The Magazine

Tear Gas and Running Dogs

The scandal-rocked government of Taiwan.

Dec 4, 2006, Vol. 12, No. 12 • By DAVID DEVOSS
Widget tooltip
Single Page Print Larger Text Smaller Text Alerts

Taipei

IN TAIWAN, President Chen Shui-bian, America's longest-tenured ally in East Asia, is suffering a seven-year slump. Indeed, Chen leads an administration that is moribund thanks to a toxic political culture that makes Washington partisanship almost seem collegial.

The immediate cause of Taipei's governmental crisis is an extended corruption investigation that two weeks ago resulted in Chen's wife, Wu Shu-jen, being indicted for misappropriating $450,000 from a secret state affairs fund. Three other members of the Presidential Office also face prosecution, as does Chen's son-in-law, who is accused of insider trading. Chen can't be charged with anything as long as he's in office.

In his defense, Chen says he has no motive for embezzlement, pointing out that since taking office in 2000, he voluntarily has relinquished half his salary, thereby saving taxpayers a cumulative $1.38 million. The point is lost on Chen's detractors, who rally every weekend to demand his resignation.

Chen's opponents in the Legislative Yuan, which is controlled by the Nationalist Chinese party or Kuomintang (KMT) and the smaller People First party (PFP), don't have enough votes for impeachment. But together they can block critical legislation and freeze or reduce appropriations. Earlier this year, the KMT cut 21 percent of Taipei's Mainland Affairs Council budget, and then froze half of what remained. This month it struck again, slicing $3.7 million from the presidential travel budget and a fund used to administer overseas diplomatic offices.

The KMT's most controversial action has been to stall the purchase of $18 billion in U.S. military equipment. The package originally included 12 P-3C Orion maritime patrol aircraft, 8 diesel-electric submarines, and 6 Patriot Advanced Capability-3 anti -missile batteries. Despite being whittled down to a fraction of its original size, the transaction has been blocked more than 60 times, to the distress of American Institute in Taiwan director Stephen Young, who functions as the de facto U.S. ambassador. Late last month, Young took his concerns public at a Taipei news conference, where he said, "Taiwan cannot continue to allow its vital security interests to be held hostage to domestic partisan concerns."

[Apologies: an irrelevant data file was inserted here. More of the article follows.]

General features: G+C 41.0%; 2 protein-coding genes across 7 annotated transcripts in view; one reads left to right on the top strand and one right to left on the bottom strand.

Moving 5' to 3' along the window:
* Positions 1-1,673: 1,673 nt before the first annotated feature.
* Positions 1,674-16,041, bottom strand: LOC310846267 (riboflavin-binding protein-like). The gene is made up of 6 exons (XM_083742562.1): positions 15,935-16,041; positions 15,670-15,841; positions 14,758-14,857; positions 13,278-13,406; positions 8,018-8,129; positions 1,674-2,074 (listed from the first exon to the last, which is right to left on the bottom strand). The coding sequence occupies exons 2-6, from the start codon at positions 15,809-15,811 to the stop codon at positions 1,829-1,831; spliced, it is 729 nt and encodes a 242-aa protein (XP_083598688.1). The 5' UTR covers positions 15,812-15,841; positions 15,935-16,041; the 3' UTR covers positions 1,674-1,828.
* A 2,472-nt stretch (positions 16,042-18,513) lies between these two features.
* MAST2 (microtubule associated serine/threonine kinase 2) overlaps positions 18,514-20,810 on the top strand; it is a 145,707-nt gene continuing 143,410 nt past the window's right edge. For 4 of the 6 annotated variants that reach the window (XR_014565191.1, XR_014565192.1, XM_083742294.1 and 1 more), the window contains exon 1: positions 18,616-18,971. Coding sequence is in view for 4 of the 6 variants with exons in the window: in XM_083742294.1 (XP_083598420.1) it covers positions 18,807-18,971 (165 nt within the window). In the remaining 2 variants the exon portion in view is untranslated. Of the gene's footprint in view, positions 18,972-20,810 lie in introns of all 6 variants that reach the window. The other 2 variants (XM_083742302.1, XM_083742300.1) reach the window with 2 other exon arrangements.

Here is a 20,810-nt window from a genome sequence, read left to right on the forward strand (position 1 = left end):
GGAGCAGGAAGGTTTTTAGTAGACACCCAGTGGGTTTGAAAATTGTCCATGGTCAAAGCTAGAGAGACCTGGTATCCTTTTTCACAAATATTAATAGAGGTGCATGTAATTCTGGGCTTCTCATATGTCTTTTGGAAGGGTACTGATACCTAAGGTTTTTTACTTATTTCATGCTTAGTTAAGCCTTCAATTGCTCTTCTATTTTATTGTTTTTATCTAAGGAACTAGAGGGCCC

"I think [certain legislators] are acting against the best interests of Taiwan," Young continued, "and I simply hope they will reflect on this, and reflect on the importance to Taiwan's security of addressing this in a non partisan manner."

Response to Young's comments came swiftly. PFP party leader James Soong denounced Young's "ultimatum" and said he'd never approve a "fool's arms purchase." Borrowing the playbook of Mao's Red Guards, opposition demonstrators then stormed the legislature shouting, "Supporters of arms purchases are running dogs!" When Chen Shui-bian's Democratic Progressive party (DPP) finally managed to get a hearing on weapons procurement scheduled, one legislator opposed to the deal popped a canister of tear gas in the committee chamber to forestall serious discussion.

There is no doubt that Taiwan is under the gun. Beijing has close to 900 ballistic missiles, many of them on mobile launchers, targeted on Taiwan. Mainland China's military boasts a growing array of sophisticated weapons systems that range from 4 new classes of modern destroyers to multimission tactical aircraft and a fleet of 80 diesel submarines.

By comparison, the newest additions to Taiwan's fleet are two 23-year-old destroyers built for but never delivered to Iran that were decommissioned by the U.S. Navy before Taiwan plucked them from the mothballs last year.

"China's principal military modernization aims are to deter Taiwan from moving toward independence; to defeat and occupy Taiwan if it declares independence and to accomplish this before U.S. or other military assistance can arrive; and to deny U.S. forces the ability to intercede effectively in such a conflict," the U.S.-China Economic and Security Review Commission said in its 2006 report released to Congress earlier this month. "The Commission concludes that Taiwan's ability to defend itself from attack and intimidation is in doubt and that China could impede the United States' ability to intervene successfully in a crisis or conflict."

KMT officials insist they aren't soft on defense and that the party supports buying Orion patrol aircraft. "We don't like those guys any more than you do," says KMT legislator Su Chi, referring to mainland Communists. "But we have to manage the threat wisely," he says. "Our salvation does not lie in a military approach."